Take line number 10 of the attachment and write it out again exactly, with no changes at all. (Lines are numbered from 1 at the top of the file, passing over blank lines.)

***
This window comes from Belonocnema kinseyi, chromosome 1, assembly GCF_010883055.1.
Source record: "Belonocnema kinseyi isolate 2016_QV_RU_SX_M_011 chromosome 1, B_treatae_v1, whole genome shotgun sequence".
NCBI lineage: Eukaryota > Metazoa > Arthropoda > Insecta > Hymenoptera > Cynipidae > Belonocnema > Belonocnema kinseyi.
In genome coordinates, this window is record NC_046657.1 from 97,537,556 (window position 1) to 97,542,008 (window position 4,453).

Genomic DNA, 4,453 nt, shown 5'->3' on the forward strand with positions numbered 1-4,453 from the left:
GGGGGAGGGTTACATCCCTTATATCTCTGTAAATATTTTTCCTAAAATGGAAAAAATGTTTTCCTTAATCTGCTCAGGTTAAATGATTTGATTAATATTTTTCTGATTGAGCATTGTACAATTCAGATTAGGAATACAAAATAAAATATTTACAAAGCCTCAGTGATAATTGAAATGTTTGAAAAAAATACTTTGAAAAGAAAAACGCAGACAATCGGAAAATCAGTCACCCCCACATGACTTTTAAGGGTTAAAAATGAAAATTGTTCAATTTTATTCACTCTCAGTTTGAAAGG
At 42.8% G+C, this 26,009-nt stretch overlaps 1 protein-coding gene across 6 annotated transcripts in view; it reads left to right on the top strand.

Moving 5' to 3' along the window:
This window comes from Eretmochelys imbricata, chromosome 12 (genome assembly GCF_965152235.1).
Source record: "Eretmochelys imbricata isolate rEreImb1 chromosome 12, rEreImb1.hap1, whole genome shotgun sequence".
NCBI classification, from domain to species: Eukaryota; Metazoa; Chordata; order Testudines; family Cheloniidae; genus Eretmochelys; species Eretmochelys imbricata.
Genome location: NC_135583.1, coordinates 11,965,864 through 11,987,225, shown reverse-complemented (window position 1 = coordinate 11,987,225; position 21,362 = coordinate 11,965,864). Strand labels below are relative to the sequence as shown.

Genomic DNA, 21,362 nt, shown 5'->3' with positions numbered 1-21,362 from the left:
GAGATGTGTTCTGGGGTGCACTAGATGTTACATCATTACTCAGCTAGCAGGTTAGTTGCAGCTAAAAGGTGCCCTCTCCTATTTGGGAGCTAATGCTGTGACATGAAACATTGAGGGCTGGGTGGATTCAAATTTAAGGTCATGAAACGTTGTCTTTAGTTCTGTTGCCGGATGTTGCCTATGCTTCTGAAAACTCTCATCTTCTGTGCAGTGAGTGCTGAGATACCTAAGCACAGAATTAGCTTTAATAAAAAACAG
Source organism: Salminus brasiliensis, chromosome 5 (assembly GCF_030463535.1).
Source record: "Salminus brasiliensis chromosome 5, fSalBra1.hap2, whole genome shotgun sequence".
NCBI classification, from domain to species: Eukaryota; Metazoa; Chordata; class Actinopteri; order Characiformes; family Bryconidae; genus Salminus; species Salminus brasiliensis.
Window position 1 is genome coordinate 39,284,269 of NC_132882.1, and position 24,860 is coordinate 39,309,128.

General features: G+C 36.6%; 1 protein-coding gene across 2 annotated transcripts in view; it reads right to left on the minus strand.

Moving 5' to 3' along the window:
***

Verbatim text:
Source record: "Eretmochelys imbricata isolate rEreImb1 chromosome 12, rEreImb1.hap1, whole genome shotgun sequence".